“If you're really in it for the right reasons and you believe in the organization’s mission and objectives, it doesn't matter if you're at home or in Japan—you're still proud to be contributing to something that is meaningful to you,” she says.

That motivation can carry volunteers—both in-person and online—through uncertain times, and ensures that both will get the most out of the program that they can.

To get the most out of your experience, ask your host organization what type of training they’ll provide you with—and what opportunities for virtual intercultural immersion exist.

Youth Challenge International (YCI), for example, provides its e-volunteers with detailed country guides and a database of resources including articles, videos and websites, as well as movies, books, podcasts and even social media accounts to follow. Regular meetings are scheduled with country teams, local partners and fellows to build knowledge of the local context and cultural norms. The goal is to help its volunteers build a cultural connection to the country they’re supporting.

Laura Perez Gonzales, a former e-fellow with YCI’s HerStart program, argues that remote volunteering gave her an opportunity to learn from both in-country and remote volunteers.

“I was able to work with volunteers in Canada and in-country to interview organizations in Tanzania,” she says. “A volunteer in Zanzibar led a lot of these conversations and provided an insight into the challenges certain organizations may face when it comes to empowering young women.”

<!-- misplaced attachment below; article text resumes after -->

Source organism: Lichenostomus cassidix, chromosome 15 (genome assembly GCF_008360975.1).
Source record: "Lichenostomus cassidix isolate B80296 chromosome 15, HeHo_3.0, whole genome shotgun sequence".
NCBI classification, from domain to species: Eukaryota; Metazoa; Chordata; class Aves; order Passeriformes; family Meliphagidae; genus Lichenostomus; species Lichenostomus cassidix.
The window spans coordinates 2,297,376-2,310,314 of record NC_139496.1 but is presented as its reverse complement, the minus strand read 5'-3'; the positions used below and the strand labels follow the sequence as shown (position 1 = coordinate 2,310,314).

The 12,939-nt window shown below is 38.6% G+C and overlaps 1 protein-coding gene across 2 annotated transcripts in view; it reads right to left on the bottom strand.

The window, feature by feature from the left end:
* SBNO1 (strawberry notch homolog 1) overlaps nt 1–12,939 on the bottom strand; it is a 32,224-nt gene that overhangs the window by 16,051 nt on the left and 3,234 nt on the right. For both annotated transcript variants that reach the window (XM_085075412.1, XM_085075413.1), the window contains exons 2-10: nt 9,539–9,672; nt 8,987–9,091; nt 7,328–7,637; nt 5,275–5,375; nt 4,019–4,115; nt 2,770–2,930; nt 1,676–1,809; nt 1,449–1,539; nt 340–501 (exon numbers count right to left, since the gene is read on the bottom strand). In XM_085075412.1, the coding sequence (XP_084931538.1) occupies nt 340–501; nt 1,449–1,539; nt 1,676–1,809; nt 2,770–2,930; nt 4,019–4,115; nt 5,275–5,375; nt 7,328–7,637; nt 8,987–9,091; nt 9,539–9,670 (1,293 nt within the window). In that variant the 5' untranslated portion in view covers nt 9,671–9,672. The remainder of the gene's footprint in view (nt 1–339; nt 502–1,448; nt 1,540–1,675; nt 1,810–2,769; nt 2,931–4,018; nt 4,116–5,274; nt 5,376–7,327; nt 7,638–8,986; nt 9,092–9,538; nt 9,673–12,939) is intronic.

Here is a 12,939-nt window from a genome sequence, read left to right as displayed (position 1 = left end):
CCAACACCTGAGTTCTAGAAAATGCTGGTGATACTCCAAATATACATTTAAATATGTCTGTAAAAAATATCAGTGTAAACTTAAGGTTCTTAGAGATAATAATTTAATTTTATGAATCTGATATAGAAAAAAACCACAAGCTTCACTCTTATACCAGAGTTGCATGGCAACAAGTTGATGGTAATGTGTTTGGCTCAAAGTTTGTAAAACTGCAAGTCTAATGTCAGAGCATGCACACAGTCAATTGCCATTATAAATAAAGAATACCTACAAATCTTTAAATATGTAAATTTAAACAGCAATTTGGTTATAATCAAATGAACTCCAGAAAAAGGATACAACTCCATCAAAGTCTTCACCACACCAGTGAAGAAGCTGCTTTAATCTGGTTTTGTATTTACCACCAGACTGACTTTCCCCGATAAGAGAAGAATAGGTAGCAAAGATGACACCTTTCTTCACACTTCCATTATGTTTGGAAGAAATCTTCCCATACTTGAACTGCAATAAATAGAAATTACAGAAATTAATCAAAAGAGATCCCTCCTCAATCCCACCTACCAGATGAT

The future of online volunteering

Stevens is confident about the future of online volunteering. She states that hybrid models adapted during the pandemic have allowed long-established non-profits to explore new ways of serving their volunteers and their community.

She gives the example of a charity-based thrift store that once relied almost exclusively on in-person volunteer shifts. It now operates a traditional in-person store staffed by volunteers, an online store that relies on virtual contributors, and it also coordinates home-based volunteer activities (such as ironing and mending) for those who fit somewhere in between the in-person and online models.

A hybrid model is in WUSC’s future as well.

“Despite the differences between the e-volunteering and in-person volunteering experience, both types of volunteering are rewarding for volunteers, enable individuals to contribute their skills to global development, and can be life-changing experiences,” says Bacsfalusi.